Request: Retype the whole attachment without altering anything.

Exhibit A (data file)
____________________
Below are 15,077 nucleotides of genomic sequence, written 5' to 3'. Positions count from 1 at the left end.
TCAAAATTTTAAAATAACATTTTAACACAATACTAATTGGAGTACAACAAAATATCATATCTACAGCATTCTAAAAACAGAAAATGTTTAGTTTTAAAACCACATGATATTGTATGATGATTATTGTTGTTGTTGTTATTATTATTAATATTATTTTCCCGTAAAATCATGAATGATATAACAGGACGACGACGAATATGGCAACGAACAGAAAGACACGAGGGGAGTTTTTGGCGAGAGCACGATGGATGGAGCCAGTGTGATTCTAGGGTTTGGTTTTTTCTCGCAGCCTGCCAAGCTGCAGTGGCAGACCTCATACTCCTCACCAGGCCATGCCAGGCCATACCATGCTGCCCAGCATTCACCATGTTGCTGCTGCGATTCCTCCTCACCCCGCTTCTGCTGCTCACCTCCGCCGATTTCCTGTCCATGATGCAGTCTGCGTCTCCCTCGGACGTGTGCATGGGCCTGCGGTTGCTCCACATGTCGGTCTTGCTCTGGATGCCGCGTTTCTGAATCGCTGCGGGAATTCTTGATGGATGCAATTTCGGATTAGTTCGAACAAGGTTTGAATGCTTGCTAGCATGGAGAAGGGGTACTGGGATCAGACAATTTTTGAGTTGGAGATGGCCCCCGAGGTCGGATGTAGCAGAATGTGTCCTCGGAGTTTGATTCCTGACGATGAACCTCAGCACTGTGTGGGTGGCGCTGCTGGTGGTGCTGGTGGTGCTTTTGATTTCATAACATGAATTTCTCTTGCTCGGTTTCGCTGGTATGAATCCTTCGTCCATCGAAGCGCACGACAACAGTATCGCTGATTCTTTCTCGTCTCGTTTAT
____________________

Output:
Below are 15,077 nucleotides of genomic sequence, written 5' to 3'. Positions count from 1 at the left end.
TCAAAATTTTAAAATAACATTTTAACACAATACTAATTGGAGTACAACAAAATATCATATCTACAGCATTCTAAAAACAGAAAATGTTTAGTTTTAAAACCACATGATATTGTATGATGATTATTGTTGTTGTTGTTATTATTATTAATATTATTTTCCCGTAAAATCATGAATGATATAACAGGACGACGACGAATATGGCAACGAACAGAAAGACACGAGGGGAGTTTTTGGCGAGAGCACGATGGATGGAGCCAGTGTGATTCTAGGGTTTGGTTTTTTCTCGCAGCCTGCCAAGCTGCAGTGGCAGACCTCATACTCCTCACCAGGCCATGCCAGGCCATACCATGCTGCCCAGCATTCACCATGTTGCTGCTGCGATTCCTCCTCACCCCGCTTCTGCTGCTCACCTCCGCCGATTTCCTGTCCATGATGCAGTCTGCGTCTCCCTCGGACGTGTGCATGGGCCTGCGGTTGCTCCACATGTCGGTCTTGCTCTGGATGCCGCGTTTCTGAATCGCTGCGGGAATTCTTGATGGATGCAATTTCGGATTAGTTCGAACAAGGTTTGAATGCTTGCTAGCATGGAGAAGGGGTACTGGGATCAGACAATTTTTGAGTTGGAGATGGCCCCCGAGGTCGGATGTAGCAGAATGTGTCCTCGGAGTTTGATTCCTGACGATGAACCTCAGCACTGTGTGGGTGGCGCTGCTGGTGGTGCTGGTGGTGCTTTTGATTTCATAACATGAATTTCTCTTGCTCGGTTTCGCTGGTATGAATCCTTCGTCCATCGAAGCGCACGACAACAGTATCGCTGATTCTTTCTCGTCTCGTTTAT